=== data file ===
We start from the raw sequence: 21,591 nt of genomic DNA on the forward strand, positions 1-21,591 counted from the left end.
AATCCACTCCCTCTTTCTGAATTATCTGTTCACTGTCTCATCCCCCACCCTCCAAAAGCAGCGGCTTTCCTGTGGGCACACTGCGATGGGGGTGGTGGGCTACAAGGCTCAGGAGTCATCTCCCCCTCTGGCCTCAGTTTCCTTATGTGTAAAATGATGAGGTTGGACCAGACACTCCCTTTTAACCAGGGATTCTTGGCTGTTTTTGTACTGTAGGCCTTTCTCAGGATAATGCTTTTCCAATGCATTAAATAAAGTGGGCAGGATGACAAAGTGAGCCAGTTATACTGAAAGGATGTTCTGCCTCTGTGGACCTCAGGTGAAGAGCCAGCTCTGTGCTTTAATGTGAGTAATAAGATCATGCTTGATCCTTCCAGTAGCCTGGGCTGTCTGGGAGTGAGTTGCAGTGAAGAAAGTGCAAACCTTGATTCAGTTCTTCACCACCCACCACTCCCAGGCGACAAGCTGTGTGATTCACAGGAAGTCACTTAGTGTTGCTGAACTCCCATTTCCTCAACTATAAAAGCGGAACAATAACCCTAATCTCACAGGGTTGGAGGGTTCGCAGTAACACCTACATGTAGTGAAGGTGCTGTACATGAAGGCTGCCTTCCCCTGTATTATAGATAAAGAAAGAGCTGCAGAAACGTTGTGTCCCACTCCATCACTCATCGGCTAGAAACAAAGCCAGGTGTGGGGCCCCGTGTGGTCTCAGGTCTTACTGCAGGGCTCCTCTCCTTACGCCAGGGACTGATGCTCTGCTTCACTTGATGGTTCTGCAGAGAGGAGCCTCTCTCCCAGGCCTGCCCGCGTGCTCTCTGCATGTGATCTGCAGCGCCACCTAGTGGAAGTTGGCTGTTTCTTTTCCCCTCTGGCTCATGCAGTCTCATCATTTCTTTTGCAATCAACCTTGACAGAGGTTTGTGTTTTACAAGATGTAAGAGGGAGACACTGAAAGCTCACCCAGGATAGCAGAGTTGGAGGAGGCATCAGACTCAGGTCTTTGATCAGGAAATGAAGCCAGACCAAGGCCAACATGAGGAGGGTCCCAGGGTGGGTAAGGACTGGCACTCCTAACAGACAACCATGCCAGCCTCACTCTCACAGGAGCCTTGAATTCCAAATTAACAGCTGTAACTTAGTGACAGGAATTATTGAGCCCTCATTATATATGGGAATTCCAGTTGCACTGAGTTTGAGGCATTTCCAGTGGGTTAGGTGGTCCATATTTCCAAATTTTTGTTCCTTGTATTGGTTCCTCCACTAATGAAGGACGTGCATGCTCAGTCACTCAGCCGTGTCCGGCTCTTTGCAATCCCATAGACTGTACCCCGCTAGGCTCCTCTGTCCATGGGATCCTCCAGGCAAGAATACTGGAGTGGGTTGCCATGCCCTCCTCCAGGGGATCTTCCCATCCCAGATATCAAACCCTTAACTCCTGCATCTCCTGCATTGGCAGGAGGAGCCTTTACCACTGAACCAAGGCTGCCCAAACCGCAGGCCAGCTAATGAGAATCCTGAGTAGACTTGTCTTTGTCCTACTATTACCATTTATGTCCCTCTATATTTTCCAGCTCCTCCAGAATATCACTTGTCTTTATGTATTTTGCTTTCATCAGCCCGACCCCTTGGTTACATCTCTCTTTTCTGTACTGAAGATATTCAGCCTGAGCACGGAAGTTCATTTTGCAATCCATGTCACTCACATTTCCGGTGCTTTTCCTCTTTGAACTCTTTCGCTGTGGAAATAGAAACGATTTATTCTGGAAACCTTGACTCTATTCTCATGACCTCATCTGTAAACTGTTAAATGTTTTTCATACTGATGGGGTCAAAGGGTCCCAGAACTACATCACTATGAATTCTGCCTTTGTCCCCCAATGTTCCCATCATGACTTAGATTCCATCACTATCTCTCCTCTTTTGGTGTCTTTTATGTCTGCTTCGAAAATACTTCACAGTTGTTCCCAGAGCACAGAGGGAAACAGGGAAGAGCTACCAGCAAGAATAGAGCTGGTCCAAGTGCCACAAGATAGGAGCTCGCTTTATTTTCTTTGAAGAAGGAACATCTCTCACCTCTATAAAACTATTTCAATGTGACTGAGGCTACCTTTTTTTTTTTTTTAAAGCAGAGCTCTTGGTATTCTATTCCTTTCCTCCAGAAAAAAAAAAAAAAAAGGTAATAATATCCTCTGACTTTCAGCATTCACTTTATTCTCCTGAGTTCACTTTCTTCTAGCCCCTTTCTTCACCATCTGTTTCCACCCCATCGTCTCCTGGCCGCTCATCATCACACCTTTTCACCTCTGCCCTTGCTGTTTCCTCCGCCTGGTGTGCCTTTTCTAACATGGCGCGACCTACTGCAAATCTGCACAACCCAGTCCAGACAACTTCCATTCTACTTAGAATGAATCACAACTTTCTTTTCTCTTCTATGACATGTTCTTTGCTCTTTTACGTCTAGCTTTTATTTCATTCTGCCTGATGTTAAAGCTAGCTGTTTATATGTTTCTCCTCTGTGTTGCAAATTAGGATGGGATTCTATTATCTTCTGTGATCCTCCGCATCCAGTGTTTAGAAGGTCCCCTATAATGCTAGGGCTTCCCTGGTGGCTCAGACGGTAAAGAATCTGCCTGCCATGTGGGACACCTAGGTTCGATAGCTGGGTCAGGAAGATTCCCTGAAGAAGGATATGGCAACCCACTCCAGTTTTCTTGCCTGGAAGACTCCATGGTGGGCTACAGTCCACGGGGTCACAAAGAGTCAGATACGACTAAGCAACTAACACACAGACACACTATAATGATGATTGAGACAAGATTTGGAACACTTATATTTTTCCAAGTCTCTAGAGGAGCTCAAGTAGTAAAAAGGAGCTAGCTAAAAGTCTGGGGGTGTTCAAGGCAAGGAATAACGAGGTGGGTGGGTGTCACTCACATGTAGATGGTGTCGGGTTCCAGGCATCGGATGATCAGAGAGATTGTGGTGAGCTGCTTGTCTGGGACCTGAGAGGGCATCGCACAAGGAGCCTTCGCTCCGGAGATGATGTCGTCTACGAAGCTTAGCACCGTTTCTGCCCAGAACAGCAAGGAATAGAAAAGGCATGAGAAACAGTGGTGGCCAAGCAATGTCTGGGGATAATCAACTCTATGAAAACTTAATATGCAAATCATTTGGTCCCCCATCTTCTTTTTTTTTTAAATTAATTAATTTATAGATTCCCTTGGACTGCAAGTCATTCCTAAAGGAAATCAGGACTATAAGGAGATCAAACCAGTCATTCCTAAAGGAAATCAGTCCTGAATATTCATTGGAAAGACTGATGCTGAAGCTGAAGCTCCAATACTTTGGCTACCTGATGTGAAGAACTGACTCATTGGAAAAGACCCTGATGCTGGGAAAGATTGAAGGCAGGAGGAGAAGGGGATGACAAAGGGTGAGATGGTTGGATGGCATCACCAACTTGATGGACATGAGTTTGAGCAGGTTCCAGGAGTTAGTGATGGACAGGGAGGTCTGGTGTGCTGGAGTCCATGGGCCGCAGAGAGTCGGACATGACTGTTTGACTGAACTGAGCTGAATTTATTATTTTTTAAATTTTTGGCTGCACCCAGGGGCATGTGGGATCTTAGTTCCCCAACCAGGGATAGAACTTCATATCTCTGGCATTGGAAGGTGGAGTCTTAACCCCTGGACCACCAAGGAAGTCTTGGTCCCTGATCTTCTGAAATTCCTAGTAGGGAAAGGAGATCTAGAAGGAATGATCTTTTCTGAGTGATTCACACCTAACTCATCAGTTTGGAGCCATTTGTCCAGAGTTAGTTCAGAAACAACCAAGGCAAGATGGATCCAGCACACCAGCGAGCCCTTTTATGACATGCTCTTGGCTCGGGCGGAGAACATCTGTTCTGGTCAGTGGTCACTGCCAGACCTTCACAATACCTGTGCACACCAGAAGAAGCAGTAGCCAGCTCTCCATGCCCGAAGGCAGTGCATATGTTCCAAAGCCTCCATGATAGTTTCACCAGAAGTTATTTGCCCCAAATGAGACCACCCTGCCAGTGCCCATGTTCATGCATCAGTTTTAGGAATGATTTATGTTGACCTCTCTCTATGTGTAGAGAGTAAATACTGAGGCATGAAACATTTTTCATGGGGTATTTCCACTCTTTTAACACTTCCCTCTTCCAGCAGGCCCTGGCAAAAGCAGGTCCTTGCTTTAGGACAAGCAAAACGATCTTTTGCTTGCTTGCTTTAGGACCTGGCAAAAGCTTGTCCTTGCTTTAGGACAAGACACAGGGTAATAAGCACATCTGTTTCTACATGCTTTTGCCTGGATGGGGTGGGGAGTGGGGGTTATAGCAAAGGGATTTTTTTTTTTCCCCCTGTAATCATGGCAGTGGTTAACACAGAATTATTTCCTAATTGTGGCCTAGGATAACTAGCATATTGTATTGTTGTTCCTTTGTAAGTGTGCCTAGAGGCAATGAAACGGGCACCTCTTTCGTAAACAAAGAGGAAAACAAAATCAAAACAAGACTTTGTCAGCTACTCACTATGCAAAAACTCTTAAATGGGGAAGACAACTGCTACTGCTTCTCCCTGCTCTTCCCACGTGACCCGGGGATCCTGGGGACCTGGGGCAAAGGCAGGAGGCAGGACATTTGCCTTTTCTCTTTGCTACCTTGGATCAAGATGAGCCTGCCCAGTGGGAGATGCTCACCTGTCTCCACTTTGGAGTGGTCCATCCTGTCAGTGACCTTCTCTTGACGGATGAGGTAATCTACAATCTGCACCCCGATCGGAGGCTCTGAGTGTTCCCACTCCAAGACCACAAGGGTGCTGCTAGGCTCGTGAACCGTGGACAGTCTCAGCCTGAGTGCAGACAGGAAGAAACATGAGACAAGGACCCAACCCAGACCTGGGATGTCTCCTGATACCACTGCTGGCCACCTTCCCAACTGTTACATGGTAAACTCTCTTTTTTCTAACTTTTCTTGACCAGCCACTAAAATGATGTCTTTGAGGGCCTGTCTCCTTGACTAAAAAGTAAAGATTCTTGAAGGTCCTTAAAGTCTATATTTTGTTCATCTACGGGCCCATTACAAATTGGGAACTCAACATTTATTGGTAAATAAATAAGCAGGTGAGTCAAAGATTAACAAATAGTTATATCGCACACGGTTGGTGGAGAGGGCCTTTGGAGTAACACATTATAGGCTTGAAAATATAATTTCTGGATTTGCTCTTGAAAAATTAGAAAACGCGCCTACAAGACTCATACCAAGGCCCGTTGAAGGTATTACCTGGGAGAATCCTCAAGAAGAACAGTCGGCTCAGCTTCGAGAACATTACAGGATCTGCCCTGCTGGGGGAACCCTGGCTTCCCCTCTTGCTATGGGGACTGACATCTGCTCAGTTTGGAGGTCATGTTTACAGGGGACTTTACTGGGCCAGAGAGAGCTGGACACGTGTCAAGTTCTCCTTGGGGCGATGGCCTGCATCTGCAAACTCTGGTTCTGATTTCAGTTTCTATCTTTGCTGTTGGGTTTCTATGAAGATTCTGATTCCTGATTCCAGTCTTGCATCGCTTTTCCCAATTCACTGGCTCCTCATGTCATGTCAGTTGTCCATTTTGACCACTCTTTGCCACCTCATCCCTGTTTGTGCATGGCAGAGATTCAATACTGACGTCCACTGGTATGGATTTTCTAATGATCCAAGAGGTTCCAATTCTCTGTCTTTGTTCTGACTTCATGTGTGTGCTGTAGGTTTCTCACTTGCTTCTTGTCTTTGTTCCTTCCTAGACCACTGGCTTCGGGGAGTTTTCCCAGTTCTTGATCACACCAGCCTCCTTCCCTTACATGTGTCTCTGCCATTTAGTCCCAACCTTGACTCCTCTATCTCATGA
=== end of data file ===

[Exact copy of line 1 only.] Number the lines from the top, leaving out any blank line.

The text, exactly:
We start from the raw sequence: 21,591 nt of genomic DNA on the forward strand, positions 1-21,591 counted from the left end.